Making the "invisible" nature of the water-energy relationship "visible"

The severity of the current drought in California compels an aggressive statewide effort to conserve water. In fact, the California Governor’s recently declared an unprecedented executive order (B-29-15) mandating a 25 percent statewide reduction in urban water use. 



Meanwhile, a tremendous amount of energy is embedded within the water that Californians consume every day. Upwards of 20 percent of the electricity and 30 percent of the non-power-plant natural gas used in California goes to producing, moving, treating, and heating water.

Thus a response by water customers to significantly reduce their water consumption has important implications for statewide energy savings as well as greenhouse gas (GHG) emissions reductions. This relationship presents an important opportunity for water and energy utilities to design targeted regional programs that jointly conserve both water and energy. However, the development and deployment of these types of programs is hindered by limited visibility into these linked systems. 



The Center for Water-Energy Efficiency (CWEE) at the University of California, Davis is working to make the “invisible” nature of the water-energy relationship “visible” by developing methodologies to improve data access, integration, and analysis across these two critical resource sectors. 



Visualizing water-energy systems



Allocating energy efficiency and GHG reduction program dollars to water efficiency initiatives requires clear, defensible methods for calculating the energy intensity (EI) of water, and reliable, verifiable monitoring of energy and greenhouse gas (GHG) emissions savings achieved through water conservation. This is no small challenge because energy use varies significantly depending on where and when it’s used within the water infrastructure. 



In our assessment of the East Bay Municipal Utility District (East Bay MUD) – a large California water agency that serves many of the large urban areas east of the San Francisco Bay – we found that the embedded energy in the water deliveries varied by roughly 12 percent seasonally and by more than 12X between delivery zones based on their spatial topography.

Since no two water agencies are the same, there is no “one-size-fits-all” EI number that can be given to a gallon of water. CWEE has formed partnerships with a number of water utilities to provide a detailed characterization of the energy-water relationship unique to their infrastructure systems. Our California water utility partners include the Los Angeles Department of Water and Power (LADWP), the Burbank Department of Water and Power, the San Diego County Water Authority (SDCWA), and the Otay Water District in California; and in Texas, we are working with the Austin Water utility.

Leveraging advanced IT solutions



Our portfolio of EI studies have been essential for advancing our understanding of energy use by water utilities in high-resolution. However, collecting, synthesizing, and managing the large data sets essential to these analyses requires a tremendous amount of effort. This presents a significant challenge to scaling out this approach more broadly across water utilities.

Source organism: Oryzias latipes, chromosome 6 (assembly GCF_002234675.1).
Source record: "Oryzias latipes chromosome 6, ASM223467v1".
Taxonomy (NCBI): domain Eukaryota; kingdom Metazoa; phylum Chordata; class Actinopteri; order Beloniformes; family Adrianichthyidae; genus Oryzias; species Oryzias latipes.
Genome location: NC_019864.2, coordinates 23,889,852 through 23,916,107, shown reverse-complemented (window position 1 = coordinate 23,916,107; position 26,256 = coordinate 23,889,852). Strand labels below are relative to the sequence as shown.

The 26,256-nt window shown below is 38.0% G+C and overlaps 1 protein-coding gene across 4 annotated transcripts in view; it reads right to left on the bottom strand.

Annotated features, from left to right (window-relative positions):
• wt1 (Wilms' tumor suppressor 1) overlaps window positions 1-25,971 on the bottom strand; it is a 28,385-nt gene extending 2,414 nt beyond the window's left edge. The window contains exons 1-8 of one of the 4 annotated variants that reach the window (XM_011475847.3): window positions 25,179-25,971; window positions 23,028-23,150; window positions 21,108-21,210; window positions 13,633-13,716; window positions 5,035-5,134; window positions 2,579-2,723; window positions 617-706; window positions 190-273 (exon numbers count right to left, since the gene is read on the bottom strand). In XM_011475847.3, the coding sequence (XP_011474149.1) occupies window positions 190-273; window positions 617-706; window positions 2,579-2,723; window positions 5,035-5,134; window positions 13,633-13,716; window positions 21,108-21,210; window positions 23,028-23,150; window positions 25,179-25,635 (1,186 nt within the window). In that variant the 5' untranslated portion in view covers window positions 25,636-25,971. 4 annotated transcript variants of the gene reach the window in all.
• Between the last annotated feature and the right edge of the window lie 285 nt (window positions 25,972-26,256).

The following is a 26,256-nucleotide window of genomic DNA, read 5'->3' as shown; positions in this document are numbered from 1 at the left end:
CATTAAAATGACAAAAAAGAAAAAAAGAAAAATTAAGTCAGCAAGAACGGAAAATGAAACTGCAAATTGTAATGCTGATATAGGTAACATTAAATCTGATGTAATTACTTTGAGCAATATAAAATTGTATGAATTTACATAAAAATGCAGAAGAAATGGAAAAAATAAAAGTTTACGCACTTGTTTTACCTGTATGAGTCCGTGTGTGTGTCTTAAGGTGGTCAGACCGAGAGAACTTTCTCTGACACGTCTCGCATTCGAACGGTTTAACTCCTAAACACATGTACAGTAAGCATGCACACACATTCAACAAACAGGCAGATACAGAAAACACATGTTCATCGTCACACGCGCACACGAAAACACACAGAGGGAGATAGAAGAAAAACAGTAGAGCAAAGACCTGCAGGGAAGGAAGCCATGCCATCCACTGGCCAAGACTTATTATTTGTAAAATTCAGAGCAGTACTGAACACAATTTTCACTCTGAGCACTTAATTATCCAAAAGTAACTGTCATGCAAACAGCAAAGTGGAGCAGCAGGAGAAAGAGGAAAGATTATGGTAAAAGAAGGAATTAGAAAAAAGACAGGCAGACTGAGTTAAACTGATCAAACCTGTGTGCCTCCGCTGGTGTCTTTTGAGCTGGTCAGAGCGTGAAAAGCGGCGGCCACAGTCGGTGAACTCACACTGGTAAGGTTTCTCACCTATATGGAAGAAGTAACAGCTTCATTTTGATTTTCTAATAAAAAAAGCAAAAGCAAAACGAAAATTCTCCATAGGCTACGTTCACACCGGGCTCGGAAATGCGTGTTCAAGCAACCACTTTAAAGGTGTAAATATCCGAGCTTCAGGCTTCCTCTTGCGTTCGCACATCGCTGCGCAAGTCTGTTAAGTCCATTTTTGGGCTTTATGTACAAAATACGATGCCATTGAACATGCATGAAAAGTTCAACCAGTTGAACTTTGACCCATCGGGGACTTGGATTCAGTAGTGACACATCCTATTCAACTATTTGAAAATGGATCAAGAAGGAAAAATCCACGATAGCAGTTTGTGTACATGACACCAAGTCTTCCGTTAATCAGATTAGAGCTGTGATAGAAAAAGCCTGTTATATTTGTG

In response, CWEE has been investing significant effort into developing a streamlined computational architecture that flexibly draws data from utilities’ existing and emerging data streams, including: SCADA data, energy billing data, asset network schematics, and GIS data. This centralized data platform not only expedites the process of conducting an initial high-resolution EI analysis, it also hardwires the data and analytical capabilities required for ongoing monitoring and verification of savings from water-energy efficiency programs. 



The pathway forward



With CWEE’s data-driven approach to characterizing water system EI, water utilities are better able to understand their baseline energy use, set realistic targets for both water and energy conservation, and monitor progress towards those goals. Developing a holistic computing platform offers great potential to streamline data capture, storage, and analytics, enabling ongoing system efficiency optimization. Further, the centralization of data allows for additional innovations, such as real-time water balancing (to identify system leaks), calculation of system-wide energy and cost savings from pump retrofits and replacements, and GHG reduction monitoring and reporting. 



In our future research efforts, we aim to incorporate household water and energy consumption data into our analysis to link water use to estimate energy savings associated directly with water conservation by individual customer class. Further, the geographical specificity of the EI analysis, will allow the utility to target conservation efforts towards particularly energy intensive service areas. 



This ability to target conservation efforts towards pressure zones with higher energy intensity has important implications for the cost-effectiveness of joint programs between water and energy utilities. With a disaggregated estimate of energy intensity, the project managers can invest in programs designed to jointly maximize water and energy resource savings, and thereby leverage a real (and often too rare) “win-win” opportunity for the utility partners.

 

Dr. Edward Spang is associated director of the Center for Water-Energy Efficiency at The University California, Davis. Dr. Spang’s research focuses on characterizing and optimizing the efficiency of linked water, energy, and food resource systems.  

 

 

The views expressed by contributors to the Cynthia and George Mitchell Foundation's blogging initiative, "Achieving a Sustainable Texas," are those of the authors and do not necessarily represent the views of the foundation.  

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